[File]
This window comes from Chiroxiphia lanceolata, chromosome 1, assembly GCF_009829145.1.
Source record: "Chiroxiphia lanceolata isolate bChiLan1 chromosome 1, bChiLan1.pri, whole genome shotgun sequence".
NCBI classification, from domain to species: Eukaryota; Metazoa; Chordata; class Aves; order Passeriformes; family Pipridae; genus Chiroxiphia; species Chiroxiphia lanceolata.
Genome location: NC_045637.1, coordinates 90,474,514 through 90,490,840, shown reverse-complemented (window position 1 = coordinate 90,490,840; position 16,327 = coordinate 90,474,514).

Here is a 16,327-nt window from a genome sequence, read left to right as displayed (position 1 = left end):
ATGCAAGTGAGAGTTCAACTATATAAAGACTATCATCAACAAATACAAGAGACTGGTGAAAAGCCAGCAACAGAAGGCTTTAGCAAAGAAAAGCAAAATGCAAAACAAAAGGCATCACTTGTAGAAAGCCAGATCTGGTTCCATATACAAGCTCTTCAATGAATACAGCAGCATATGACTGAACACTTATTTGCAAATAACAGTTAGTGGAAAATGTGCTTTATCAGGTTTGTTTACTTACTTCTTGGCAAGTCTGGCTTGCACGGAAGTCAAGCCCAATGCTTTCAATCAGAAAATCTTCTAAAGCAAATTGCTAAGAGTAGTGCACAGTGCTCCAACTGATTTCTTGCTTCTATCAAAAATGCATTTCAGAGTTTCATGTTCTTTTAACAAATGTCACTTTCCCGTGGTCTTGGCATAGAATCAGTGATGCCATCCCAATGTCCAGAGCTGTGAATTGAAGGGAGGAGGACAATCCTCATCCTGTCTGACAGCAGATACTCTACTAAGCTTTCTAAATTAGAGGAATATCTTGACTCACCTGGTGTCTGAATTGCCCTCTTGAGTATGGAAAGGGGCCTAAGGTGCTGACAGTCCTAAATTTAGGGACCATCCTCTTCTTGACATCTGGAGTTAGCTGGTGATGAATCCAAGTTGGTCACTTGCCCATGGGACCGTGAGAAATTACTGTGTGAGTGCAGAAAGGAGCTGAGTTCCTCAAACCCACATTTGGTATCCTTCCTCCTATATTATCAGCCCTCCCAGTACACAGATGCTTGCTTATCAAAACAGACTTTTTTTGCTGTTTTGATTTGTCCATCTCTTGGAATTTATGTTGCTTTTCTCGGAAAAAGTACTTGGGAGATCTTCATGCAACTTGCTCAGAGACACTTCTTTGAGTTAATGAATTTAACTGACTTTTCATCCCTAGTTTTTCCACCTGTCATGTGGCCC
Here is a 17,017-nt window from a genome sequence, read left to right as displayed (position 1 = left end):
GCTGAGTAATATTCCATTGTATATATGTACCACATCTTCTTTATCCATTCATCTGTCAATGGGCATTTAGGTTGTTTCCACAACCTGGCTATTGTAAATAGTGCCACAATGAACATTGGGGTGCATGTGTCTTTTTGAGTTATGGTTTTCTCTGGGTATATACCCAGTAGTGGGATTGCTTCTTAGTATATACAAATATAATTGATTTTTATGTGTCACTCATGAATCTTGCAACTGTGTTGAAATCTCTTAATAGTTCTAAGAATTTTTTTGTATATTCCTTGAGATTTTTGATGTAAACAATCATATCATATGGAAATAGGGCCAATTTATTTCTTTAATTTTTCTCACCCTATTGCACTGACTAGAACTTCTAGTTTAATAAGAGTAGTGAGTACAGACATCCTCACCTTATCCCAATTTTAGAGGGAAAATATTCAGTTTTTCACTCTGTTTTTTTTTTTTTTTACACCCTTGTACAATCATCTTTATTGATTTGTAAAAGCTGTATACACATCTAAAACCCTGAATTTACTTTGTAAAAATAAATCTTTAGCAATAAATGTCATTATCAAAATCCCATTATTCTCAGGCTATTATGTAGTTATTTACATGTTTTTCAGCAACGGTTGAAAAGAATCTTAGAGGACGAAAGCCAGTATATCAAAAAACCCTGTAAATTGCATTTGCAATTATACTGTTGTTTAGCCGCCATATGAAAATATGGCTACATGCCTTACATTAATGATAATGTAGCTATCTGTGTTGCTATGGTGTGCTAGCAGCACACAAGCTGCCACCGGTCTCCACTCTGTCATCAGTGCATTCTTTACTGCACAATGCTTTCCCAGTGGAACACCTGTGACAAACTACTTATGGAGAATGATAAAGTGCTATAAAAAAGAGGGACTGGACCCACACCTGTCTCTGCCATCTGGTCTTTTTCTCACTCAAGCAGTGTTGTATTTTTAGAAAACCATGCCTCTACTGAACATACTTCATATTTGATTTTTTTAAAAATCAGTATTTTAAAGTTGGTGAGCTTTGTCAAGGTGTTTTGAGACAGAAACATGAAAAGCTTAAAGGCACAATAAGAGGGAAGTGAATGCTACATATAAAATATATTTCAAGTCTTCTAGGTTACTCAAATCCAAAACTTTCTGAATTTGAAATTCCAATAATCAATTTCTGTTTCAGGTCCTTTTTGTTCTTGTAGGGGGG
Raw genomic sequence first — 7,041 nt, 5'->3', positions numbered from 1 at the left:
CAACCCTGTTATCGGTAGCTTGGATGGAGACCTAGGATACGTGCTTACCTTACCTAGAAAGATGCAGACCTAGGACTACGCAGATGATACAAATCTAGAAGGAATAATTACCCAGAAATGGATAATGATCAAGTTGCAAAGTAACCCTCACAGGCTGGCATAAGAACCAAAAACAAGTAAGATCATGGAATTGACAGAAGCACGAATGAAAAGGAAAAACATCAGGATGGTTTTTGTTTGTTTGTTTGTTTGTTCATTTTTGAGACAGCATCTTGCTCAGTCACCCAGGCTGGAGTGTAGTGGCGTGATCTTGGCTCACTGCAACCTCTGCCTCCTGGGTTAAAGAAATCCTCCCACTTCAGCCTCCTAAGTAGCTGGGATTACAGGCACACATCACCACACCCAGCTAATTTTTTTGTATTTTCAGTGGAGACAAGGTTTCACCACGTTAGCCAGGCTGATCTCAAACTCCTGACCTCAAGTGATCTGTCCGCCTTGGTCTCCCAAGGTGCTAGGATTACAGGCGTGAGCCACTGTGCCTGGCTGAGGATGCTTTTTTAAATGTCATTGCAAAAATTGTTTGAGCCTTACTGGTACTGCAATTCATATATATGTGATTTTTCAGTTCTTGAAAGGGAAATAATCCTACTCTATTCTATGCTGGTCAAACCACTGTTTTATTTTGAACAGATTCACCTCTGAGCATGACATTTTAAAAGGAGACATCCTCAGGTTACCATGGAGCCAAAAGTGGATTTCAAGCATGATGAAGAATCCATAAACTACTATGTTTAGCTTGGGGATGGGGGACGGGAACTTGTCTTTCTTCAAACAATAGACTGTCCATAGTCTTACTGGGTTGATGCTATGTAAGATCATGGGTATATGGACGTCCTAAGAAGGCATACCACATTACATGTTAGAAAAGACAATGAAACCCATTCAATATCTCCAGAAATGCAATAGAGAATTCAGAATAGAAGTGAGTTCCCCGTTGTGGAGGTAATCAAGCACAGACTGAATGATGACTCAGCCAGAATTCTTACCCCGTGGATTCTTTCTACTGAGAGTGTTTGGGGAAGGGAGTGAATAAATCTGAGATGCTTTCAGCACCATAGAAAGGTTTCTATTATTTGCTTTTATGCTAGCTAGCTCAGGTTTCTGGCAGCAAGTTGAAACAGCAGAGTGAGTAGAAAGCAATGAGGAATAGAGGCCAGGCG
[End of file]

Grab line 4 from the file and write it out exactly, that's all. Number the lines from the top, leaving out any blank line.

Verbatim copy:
Genome location: NC_045637.1, coordinates 90,474,514 through 90,490,840, shown reverse-complemented (window position 1 = coordinate 90,490,840; position 16,327 = coordinate 90,474,514).